Rupert Johnson wants to be a speech therapist, so it makes sense that he is a member of the State College Toastmasters Club.
It wasn’t long ago, however, that Johnson was seeing a speech therapist for a stutter.
“I’m very comfortable with my speech now,” said Johnson, a Penn State graduate student. “I wasn’t as comfortable when I was 16 and in high school in New York.”
He is one of six students in the Toastmasters group, or one-third of the club’s members — a vast difference from the group’s demographic makeup more than 20 years ago, according to a longtime member.
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“I think we have more younger people than ever,” James Dunn said. “I think one reason is, despite the impression that there is online communication and cellphones and that they’ll kill the need for public speaking, it’s the exact opposite. The reality is you have to be better than ever.”
Dunn said the Internet has given users access to videos of the world’s best speakers, so job-seekers have to improve their speaking skills.
“You get exposed to so many people that are good speakers — some of them are the best speakers in the world — and younger people need to compete with not just their job skills, but their public speaking skills, too,” Dunn said.
In 1990, a year after Dunn joined Toastmasters, he was in Czechoslovakia and on the receiving end of a question-and-answer session. Dunn, a Penn State professor of agricultural economics, was there to provide insight to farmers about how they should enter the market economy after communist rule ended there in 1989.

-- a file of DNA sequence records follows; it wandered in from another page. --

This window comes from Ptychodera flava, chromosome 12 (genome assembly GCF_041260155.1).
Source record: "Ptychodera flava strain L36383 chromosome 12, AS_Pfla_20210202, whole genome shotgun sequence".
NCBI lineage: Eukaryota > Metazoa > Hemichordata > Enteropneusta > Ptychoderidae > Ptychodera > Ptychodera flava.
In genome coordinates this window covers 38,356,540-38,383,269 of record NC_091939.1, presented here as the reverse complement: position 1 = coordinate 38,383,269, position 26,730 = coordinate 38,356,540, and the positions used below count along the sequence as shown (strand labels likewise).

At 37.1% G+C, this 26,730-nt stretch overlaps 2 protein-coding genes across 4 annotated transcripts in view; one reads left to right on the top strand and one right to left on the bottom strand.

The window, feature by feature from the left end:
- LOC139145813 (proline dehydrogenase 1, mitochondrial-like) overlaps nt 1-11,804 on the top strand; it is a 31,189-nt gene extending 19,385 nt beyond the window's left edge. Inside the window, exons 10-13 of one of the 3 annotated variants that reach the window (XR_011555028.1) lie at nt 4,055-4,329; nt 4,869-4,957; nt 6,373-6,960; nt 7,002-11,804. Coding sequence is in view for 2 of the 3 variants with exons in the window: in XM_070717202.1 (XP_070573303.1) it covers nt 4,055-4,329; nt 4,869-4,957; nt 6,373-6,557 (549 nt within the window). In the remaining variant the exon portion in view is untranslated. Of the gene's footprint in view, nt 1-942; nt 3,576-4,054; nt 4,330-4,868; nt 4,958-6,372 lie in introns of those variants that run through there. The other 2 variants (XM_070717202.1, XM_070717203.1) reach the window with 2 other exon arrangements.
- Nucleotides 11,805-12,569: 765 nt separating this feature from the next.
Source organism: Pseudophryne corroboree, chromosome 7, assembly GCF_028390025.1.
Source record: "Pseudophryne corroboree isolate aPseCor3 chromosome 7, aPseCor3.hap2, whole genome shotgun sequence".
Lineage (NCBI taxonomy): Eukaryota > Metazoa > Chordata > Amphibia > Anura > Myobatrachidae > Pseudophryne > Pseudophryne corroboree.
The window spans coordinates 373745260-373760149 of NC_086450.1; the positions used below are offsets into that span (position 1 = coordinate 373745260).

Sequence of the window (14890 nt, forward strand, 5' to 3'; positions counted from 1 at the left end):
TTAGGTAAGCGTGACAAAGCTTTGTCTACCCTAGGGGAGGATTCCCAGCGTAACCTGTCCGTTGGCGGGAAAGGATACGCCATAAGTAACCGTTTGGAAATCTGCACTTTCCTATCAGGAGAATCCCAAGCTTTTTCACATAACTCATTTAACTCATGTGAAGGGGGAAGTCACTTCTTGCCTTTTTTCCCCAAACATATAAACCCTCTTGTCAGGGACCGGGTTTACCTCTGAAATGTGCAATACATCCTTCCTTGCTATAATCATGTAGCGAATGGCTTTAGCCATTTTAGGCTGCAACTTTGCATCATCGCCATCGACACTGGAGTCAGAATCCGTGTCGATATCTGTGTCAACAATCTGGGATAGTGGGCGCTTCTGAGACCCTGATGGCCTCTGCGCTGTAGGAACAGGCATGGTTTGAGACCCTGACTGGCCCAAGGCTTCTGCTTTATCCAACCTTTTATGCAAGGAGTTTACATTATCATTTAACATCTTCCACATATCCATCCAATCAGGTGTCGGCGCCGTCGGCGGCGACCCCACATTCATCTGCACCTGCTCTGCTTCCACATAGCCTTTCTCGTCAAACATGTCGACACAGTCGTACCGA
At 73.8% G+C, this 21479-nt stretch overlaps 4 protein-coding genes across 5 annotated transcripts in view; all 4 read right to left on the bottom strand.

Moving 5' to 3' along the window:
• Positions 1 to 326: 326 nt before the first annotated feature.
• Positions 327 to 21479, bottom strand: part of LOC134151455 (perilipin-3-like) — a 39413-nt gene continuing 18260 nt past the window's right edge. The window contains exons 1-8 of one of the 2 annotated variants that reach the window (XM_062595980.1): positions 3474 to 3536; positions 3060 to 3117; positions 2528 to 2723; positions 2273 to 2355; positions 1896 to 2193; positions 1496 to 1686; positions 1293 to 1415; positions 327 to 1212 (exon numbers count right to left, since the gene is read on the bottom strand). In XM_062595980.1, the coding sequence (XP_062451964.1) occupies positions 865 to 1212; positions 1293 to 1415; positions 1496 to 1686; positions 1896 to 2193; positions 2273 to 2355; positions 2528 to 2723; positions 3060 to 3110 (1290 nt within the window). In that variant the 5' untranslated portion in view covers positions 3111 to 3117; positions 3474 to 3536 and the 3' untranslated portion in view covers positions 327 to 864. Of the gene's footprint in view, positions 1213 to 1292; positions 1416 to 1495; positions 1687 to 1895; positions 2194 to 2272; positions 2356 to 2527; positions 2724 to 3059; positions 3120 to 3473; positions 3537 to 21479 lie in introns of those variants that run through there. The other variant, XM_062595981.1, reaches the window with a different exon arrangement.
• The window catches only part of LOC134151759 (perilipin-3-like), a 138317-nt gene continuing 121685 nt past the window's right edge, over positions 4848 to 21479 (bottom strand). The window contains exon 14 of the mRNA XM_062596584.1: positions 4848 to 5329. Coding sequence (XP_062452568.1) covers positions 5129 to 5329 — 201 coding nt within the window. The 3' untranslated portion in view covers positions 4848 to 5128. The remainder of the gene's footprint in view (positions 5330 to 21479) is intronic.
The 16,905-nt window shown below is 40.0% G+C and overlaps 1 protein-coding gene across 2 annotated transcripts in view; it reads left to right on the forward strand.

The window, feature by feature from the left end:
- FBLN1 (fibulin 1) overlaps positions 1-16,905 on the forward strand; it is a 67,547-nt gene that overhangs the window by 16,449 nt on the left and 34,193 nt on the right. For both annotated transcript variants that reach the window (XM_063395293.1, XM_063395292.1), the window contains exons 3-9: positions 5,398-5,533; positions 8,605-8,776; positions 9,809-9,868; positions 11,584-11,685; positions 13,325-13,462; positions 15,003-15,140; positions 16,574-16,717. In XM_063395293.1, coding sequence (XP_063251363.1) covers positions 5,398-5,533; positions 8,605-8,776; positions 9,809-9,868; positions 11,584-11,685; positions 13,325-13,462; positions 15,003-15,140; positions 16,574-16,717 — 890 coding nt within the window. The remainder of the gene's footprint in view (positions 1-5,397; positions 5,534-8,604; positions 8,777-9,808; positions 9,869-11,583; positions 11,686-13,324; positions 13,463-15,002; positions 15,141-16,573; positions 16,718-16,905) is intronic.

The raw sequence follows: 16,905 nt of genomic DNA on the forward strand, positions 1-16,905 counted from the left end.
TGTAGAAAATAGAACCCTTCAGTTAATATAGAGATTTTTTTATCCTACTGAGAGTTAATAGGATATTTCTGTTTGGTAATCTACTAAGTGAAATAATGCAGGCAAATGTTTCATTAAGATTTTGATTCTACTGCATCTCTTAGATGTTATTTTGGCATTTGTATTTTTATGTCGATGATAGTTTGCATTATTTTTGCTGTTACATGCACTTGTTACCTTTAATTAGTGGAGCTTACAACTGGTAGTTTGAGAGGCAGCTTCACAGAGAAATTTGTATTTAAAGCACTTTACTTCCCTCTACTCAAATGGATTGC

Dunn was instructed to answer one of the first questions for the rest of the session when he was asked how farmers make decisions. He had two hours to fill.
“Had I not been in Toastmasters, that would have been brutal,” Dunn said. “How do you plan a two-hour answer without much warning? So, I talked about markets, investments, short runs, long runs. All I remember is I was looking forward to lunch when I finished.”
Johnson said job-seekers can highlight their Toastmasters credentials on their resumes.
“Within the club, you can attain levels of public-speaking competency,” Johnson said. “Once you become a competent communicator, that could be something you highlight on your resume. But I think younger people become Toastmasters not only to become a more attractive candidate for a job, but also to sharpen their skills in public speaking.”
Tammy Miller became a public speaker, auctioneer, instructor and author after joining the State College club.
“I was in class giving a speech about 20 years ago with a pencil in my hand as a part of the presentation,” Miller said. “My hand was shaking so badly that I needed to take my left hand to put both hands on the lectern. I would have said you were crazy if you told me I’d be a public speaker and auctioneer now.”
Miller has gone to businesses to discuss opening Toastmasters company clubs.
“I was going to businesses with Toastmasters books and instruction manuals, but one thing I always told them is what they couldn’t see,” Miller said. “What it can’t show is the tremendous confidence boost people get, and that makes them better employees, managers and people in the community.”